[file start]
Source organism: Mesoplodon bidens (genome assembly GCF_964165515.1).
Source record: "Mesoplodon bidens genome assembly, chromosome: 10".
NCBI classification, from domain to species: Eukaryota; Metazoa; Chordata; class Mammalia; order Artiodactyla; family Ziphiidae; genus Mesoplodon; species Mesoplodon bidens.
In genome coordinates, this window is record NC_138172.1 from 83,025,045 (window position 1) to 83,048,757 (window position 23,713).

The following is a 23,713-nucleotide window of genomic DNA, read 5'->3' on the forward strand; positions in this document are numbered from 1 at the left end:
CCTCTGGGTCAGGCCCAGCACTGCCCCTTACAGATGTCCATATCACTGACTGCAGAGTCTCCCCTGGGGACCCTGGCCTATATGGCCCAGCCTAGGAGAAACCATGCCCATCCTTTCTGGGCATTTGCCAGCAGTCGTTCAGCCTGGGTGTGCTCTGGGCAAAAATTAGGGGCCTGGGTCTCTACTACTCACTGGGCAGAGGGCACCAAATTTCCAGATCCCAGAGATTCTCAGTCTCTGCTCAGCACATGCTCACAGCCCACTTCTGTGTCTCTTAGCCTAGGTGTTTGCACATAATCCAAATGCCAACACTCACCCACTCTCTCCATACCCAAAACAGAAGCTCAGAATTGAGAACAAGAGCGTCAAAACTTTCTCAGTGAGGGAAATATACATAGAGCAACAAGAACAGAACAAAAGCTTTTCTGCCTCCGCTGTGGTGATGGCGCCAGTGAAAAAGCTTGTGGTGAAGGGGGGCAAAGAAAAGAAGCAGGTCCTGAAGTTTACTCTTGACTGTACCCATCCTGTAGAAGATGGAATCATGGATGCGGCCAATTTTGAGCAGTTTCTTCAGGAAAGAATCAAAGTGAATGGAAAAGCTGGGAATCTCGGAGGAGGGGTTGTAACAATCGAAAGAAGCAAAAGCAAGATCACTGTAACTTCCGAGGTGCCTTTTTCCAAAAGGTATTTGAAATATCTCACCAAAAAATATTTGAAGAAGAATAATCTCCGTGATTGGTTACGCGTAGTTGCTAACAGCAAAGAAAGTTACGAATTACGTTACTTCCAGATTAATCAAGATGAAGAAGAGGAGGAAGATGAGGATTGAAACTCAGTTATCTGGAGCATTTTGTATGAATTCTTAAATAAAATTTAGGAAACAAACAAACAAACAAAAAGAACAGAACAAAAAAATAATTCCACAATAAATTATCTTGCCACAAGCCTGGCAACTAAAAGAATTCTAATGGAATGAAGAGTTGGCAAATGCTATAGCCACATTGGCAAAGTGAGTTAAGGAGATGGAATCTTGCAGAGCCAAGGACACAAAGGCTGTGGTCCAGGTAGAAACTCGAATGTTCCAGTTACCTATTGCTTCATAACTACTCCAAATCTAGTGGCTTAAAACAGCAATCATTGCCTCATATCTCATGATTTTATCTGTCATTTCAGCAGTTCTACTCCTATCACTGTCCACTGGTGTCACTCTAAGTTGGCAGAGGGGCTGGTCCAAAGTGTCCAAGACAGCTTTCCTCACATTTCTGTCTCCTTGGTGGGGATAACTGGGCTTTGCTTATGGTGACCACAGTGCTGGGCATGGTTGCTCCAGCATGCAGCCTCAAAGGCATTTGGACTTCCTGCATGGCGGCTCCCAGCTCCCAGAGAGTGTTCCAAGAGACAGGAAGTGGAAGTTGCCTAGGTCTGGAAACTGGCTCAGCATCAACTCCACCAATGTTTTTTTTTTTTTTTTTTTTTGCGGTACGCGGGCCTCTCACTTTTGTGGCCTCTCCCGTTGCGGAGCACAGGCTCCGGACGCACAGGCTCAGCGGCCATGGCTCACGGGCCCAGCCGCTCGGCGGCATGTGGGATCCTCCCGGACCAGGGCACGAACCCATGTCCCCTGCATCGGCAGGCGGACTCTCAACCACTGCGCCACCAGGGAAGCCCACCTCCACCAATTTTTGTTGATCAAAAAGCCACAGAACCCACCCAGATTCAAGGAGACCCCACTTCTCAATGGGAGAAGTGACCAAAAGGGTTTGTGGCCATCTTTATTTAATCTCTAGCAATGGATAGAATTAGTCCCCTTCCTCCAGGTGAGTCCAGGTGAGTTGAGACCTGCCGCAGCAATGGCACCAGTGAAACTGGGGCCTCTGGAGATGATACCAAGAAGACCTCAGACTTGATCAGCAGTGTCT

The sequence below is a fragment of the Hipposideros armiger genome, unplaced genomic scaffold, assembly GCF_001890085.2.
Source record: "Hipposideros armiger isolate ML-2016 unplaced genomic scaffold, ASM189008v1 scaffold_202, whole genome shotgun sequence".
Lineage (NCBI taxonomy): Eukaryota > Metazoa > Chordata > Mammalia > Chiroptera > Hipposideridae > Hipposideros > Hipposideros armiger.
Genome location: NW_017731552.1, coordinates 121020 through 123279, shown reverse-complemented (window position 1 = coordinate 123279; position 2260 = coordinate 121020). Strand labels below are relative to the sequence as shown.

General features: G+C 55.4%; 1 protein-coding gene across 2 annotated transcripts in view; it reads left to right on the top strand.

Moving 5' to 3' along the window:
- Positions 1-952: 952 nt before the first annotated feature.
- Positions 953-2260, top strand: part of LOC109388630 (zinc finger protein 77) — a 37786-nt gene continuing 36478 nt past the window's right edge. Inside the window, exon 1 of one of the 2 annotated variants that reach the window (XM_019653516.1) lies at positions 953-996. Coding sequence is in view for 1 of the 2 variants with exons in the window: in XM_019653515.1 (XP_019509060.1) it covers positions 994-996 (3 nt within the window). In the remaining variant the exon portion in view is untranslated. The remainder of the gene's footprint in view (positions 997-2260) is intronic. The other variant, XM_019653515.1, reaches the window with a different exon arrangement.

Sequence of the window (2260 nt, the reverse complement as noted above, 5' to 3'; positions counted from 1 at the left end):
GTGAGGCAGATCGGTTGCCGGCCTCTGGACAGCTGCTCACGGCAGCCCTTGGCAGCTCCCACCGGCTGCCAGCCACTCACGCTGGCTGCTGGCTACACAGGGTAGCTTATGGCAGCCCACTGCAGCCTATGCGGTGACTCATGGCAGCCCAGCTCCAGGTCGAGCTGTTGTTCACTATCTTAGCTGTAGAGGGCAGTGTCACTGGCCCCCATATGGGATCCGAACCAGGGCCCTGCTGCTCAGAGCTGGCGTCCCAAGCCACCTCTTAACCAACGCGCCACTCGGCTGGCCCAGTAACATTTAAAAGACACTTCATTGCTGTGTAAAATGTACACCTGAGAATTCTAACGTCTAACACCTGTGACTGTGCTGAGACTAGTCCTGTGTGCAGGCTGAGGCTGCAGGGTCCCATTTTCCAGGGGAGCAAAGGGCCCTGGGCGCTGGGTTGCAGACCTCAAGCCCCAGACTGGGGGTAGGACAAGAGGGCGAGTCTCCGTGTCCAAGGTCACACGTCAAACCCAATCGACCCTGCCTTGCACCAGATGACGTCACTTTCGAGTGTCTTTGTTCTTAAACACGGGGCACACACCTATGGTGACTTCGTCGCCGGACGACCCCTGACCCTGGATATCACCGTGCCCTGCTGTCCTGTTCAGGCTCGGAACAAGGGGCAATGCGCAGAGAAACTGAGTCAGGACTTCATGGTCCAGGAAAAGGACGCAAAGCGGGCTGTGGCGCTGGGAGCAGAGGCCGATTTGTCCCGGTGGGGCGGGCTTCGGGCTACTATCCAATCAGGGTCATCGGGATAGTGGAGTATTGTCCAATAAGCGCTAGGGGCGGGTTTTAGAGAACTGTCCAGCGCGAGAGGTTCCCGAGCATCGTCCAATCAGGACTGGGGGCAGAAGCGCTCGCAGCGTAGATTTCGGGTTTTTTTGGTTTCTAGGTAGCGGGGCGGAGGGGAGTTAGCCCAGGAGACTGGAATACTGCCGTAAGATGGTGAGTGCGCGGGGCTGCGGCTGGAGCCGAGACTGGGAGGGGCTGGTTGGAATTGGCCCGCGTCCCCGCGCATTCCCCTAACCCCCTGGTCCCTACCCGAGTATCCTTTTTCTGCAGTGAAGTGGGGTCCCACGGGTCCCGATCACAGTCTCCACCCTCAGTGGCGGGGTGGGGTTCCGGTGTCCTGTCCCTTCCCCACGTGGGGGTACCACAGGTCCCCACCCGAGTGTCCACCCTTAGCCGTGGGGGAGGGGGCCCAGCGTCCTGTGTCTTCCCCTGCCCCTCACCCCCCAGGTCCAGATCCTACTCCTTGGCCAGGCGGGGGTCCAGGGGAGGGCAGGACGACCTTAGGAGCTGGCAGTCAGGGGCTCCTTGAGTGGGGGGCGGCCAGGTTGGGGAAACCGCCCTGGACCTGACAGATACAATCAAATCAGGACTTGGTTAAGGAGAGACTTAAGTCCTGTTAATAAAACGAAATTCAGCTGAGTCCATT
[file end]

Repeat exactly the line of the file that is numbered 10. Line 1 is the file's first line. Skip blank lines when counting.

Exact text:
Genome location: NW_017731552.1, coordinates 121020 through 123279, shown reverse-complemented (window position 1 = coordinate 123279; position 2260 = coordinate 121020). Strand labels below are relative to the sequence as shown.